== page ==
We are at the border between Lithuania and Belarus. To get here we have struggled our way out of Vilnius, Lithuania’s capital. Over a barely existing sidewalk to cross a bridge, up a hill in terrible traffic, but we are happy. We are happy because it is dry. It has not rained now for twenty-four hours, which is miraculous after all the rain we had while crossing the Baltic States. We detoured to avoid more traffic and ended up on a terrible dirt road, but before three in the afternoon we hand our paperwork to the border patrol officer.


We’re all proud because we think we have everything perfectly in order. We stayed over a week in Tallinn, Estonia, in order to get the visa for this far-away country. The officer looks briefly at the paper that I’m handing him, while Antoine stays with the bikes. He nods his head, telling me in some variation of Russian that something is not right. This is as much as I can understand. He gives me back my paperwork and there we are. An expensive and not easily retrieved visa in our hands, between the European and the Belarusian border.
Two girls from Minsk see me struggle and offer to help, since they speak a tiny little bit of English. It turns out that we have to buy another insurance policy. And, how convenient, right at the border is an office where a square-faced man is selling health insurances to ignorant foreigners. It’s good that we had the brains to purchase some Belarusian currency in Vilnius, because credit cards are not usable. I purchase another insurance (50 cents per day) and make my way back to the border patrol officer, cutting in front of the line because we still have to make it to a safe place before dark, on our bikes.
As we bike into the new country, we come across some trucks. Hundreds of trucks, waiting in line to enter the European Union. After a few kilometers we are ready for a slight downhill, which reveals the line to continue up and over the next hill. This line must be at least ten kilometers! Truck drivers are having a barbecue on the side of the road, or they are dozing away behind their steering wheels. Some wake up when we come by, they lean out of their truck and stare at us. Some shout “Going to Minsk? Going to Moscow?”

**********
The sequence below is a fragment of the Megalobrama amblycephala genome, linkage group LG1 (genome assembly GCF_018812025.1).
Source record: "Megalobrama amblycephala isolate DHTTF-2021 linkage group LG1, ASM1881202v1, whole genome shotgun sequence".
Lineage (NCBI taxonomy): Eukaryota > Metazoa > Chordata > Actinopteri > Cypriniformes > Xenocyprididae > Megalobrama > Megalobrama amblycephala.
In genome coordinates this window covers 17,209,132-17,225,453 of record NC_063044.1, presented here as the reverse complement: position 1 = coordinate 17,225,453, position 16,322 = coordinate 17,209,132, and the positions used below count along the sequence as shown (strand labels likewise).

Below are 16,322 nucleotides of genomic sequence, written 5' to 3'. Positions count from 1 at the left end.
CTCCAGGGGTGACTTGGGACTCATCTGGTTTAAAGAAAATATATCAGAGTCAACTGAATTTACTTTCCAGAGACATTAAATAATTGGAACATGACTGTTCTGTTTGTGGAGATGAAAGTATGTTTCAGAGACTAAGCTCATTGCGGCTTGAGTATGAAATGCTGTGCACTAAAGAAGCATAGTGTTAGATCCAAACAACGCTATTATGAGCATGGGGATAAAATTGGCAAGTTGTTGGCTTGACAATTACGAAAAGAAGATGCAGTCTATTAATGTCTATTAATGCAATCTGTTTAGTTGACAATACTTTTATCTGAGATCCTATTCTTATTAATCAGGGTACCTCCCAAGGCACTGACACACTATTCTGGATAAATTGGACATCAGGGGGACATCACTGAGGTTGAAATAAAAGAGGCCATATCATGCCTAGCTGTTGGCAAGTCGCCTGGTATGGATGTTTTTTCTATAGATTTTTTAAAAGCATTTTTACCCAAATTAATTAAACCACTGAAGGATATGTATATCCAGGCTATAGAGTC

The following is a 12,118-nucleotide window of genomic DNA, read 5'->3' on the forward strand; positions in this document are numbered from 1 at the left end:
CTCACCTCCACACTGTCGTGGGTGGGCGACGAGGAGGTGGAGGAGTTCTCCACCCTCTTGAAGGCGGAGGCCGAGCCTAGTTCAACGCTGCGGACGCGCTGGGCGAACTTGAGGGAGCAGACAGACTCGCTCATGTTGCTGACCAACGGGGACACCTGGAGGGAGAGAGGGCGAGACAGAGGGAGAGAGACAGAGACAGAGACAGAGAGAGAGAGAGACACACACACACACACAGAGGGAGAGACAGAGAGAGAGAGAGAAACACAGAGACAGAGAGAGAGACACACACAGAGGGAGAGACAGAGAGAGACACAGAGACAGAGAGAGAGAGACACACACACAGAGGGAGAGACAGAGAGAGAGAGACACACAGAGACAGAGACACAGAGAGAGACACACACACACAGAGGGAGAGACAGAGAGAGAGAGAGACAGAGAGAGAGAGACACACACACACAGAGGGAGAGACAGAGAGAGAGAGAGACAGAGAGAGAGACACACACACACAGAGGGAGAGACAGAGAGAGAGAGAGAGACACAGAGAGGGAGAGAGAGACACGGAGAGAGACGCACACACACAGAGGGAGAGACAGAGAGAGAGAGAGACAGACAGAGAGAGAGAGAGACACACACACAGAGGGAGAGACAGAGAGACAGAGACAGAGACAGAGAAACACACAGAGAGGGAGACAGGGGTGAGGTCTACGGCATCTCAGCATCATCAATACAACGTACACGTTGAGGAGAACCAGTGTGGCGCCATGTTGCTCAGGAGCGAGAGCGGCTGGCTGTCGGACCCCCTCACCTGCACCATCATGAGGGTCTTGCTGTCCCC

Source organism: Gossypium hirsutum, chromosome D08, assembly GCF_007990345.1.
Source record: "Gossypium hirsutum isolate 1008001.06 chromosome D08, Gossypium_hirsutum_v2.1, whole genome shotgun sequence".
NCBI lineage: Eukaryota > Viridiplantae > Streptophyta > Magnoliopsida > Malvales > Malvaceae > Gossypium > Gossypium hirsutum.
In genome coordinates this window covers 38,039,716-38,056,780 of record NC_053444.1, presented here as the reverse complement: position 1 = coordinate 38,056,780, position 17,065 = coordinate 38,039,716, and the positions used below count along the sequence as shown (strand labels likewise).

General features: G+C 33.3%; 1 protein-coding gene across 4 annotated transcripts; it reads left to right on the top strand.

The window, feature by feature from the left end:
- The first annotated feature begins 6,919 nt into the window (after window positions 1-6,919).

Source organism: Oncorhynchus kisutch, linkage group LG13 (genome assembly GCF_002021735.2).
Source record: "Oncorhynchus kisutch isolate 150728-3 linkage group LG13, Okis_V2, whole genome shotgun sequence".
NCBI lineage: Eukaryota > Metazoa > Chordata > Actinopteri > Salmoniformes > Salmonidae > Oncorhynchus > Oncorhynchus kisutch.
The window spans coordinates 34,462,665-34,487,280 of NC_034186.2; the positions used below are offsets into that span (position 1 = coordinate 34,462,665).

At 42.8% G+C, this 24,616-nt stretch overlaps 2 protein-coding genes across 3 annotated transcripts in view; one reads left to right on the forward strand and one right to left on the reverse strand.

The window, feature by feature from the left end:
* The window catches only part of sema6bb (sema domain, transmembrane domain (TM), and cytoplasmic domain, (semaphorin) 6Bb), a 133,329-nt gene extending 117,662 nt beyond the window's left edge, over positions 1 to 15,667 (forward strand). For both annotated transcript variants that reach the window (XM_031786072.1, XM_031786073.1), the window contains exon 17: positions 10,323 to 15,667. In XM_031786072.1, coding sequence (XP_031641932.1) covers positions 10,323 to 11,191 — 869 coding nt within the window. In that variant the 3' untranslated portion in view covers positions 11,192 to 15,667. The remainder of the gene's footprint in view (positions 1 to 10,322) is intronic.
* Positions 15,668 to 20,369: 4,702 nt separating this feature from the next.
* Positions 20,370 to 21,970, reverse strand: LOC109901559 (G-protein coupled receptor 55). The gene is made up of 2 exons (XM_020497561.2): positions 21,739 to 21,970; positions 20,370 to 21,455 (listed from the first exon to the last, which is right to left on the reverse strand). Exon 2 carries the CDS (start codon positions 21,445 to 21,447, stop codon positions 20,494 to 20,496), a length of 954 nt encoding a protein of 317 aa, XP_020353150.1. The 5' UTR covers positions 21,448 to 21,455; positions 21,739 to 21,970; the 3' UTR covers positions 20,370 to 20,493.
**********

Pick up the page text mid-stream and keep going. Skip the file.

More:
The road is brand new, nice and smooth. The sun is getting low, so at the first real intersection (where a tarred road actually continues instead of ending in a field) we turn towards a small town. There must be a hotel of some sorts. When we ride through town, people are staring at us, laughing and sometimes trying to scare us. Our third attempt to ask directions for a hotel is successful. The young people who we suspect to speak some English, are very shy and obviously not used to seeing foreigners in their town. They point out where the hotel should be. Even though we know the word for ‘hotel’ in Russian, we could never have recognized this building as a hotel. It looks more like a very run down elderly home, with people hanging out the windows. Antoine enters the building, while I stay with the bikes and entertain a group of children. As far as Antoine can tell without speaking Russian, it’s a decent price. However, before checking in we will have to register at the police office. We bike back, all across town again, followed by one of the kids. At the office Antoine stays outside while the child keeps busy taking pictures of him with his cell phone. The police officer in charge is sitting in a tiny, old-fashioned room, surrounded by good old dial telephones. He waives at me to sit down around the corner, which I don’t do in order not to be ignored for another hour. When he is ready with whatever he is not doing, I manage to communicate my need to him. Russian is al he speaks. He carefully copies our passports by hand and we receive proof of registration.